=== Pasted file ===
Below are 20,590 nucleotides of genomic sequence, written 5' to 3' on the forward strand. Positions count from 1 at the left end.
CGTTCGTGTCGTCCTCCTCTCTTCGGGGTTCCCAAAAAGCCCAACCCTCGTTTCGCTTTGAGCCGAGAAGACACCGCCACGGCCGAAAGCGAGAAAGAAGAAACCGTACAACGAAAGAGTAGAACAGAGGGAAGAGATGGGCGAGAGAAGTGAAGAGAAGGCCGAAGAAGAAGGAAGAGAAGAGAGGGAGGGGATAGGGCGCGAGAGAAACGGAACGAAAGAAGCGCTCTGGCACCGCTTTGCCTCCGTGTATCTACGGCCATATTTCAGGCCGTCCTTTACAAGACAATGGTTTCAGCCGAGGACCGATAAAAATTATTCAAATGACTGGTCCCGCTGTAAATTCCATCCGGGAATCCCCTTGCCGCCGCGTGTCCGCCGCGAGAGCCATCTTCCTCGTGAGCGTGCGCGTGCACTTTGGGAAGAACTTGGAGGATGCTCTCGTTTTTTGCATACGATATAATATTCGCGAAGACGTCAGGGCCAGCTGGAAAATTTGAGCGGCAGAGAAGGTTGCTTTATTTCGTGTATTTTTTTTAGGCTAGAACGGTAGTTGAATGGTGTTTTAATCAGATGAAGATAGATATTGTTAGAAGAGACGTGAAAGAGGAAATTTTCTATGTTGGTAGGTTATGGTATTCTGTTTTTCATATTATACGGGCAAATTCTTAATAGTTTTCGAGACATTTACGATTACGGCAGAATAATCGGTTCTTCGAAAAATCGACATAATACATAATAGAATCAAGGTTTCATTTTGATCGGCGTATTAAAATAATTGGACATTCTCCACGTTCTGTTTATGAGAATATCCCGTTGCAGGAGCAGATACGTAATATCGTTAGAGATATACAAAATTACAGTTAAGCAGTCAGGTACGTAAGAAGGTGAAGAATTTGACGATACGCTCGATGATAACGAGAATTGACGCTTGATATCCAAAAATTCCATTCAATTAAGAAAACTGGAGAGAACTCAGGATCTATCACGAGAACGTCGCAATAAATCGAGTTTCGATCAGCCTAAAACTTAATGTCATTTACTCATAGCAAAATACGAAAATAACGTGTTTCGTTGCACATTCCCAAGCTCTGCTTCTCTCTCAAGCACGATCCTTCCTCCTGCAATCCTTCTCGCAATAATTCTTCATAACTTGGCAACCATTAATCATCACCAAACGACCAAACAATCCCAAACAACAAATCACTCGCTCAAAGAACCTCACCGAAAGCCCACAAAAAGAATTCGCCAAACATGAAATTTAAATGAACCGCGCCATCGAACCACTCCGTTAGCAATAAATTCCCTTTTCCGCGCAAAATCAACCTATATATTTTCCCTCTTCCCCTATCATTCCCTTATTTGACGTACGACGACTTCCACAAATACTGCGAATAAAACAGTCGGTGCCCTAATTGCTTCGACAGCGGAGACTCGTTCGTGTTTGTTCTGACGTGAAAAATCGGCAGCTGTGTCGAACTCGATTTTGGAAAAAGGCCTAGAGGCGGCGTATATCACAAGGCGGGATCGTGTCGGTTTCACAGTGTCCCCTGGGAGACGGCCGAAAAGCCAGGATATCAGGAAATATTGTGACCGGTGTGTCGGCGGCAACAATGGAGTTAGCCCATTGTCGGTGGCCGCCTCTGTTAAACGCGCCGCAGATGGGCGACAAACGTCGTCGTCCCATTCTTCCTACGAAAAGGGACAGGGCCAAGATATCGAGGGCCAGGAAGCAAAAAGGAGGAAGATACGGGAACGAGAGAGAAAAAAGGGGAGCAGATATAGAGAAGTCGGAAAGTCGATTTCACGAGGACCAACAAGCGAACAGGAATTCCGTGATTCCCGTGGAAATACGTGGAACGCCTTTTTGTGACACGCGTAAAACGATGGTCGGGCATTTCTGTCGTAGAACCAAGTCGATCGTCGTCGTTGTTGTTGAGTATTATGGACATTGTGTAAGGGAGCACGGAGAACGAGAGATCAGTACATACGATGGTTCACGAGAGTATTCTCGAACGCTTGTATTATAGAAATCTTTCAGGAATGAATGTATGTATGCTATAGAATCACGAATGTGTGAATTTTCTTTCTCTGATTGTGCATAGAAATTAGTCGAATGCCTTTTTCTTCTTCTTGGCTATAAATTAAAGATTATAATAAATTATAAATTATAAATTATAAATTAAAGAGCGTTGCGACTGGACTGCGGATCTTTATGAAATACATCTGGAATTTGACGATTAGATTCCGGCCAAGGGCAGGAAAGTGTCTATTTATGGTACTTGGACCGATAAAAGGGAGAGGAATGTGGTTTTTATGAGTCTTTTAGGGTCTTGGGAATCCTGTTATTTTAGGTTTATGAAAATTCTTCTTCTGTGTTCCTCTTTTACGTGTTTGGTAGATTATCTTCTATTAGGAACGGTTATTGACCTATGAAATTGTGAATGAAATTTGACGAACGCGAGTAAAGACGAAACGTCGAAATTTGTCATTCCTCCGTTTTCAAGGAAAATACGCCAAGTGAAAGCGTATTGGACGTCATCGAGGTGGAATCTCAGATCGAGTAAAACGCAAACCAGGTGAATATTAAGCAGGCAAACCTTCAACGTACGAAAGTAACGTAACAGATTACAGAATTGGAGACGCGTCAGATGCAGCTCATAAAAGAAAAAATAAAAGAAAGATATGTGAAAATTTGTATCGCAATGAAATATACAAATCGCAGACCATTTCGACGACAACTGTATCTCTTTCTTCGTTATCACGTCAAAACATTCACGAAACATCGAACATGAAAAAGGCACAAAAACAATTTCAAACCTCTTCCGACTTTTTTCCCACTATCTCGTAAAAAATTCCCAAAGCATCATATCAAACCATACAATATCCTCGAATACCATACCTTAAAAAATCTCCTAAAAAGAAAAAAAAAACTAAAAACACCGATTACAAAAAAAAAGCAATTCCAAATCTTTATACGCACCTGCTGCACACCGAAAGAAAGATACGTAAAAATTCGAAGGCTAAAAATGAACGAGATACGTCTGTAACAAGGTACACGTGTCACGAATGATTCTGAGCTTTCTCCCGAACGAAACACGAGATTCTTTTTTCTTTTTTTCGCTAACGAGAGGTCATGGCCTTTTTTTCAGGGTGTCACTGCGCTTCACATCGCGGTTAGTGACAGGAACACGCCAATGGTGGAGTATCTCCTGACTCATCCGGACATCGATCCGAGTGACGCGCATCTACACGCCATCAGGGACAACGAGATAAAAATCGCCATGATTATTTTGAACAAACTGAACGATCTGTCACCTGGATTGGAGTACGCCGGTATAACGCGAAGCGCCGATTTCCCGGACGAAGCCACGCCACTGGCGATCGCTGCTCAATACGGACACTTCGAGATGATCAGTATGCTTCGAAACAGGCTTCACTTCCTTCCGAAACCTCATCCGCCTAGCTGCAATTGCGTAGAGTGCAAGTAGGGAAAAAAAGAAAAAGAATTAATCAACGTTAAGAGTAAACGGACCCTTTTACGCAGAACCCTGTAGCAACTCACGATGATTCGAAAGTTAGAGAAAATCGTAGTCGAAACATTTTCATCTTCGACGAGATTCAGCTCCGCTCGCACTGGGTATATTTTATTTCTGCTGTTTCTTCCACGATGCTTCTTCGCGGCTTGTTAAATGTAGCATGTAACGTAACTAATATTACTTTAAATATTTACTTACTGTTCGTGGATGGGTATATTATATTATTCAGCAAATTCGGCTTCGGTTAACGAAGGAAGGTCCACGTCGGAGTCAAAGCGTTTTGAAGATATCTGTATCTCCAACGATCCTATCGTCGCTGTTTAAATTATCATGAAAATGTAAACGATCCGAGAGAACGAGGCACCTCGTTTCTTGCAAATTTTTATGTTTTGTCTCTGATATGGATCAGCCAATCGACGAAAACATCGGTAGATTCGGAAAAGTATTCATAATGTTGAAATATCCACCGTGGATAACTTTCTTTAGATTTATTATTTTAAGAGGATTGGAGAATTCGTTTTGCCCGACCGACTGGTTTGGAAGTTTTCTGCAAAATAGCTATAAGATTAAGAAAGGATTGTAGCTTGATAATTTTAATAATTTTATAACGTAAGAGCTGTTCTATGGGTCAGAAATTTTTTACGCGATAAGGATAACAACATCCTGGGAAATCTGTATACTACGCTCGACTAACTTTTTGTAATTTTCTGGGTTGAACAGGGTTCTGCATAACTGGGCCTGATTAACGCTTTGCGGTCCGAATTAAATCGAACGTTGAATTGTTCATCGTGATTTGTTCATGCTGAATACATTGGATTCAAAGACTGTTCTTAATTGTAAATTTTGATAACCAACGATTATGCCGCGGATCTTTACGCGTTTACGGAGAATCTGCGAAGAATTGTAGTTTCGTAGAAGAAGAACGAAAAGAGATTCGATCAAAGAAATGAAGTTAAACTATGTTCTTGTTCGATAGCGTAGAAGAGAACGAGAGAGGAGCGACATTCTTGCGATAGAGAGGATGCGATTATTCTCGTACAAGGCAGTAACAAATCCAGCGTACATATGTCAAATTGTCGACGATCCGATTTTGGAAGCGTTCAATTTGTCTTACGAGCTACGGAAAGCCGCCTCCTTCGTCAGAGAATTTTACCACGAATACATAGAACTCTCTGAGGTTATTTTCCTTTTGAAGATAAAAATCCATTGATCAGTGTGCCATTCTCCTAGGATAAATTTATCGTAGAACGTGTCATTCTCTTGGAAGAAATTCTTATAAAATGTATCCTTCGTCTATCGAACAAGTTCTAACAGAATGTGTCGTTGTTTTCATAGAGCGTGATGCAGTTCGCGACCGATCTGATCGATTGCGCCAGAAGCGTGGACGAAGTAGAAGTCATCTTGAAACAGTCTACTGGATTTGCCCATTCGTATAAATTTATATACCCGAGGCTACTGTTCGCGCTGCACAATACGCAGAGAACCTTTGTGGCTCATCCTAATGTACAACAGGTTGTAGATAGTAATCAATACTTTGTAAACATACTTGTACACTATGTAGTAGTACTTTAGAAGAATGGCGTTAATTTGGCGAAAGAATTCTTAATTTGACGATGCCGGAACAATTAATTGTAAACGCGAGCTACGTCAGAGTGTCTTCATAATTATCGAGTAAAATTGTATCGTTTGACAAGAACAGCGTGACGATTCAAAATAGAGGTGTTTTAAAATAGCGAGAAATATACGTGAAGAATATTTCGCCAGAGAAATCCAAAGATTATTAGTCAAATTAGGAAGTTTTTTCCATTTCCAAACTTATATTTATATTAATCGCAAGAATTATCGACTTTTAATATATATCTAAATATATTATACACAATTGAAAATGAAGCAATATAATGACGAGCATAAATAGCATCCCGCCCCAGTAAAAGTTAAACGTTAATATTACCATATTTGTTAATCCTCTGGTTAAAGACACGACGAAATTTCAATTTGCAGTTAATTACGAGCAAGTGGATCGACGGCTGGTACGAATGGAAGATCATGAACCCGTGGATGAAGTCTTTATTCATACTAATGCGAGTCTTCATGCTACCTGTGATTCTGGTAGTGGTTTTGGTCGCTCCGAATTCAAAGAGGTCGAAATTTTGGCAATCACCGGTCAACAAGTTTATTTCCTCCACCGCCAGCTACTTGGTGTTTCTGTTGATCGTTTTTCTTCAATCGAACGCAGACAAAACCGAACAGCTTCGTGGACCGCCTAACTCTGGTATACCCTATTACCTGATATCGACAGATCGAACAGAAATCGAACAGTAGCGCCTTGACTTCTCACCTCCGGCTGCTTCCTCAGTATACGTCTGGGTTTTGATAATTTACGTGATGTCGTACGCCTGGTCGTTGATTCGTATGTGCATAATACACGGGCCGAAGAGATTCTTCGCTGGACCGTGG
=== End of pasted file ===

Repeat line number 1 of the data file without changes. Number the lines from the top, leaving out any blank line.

Below are 20,590 nucleotides of genomic sequence, written 5' to 3' on the forward strand. Positions count from 1 at the left end.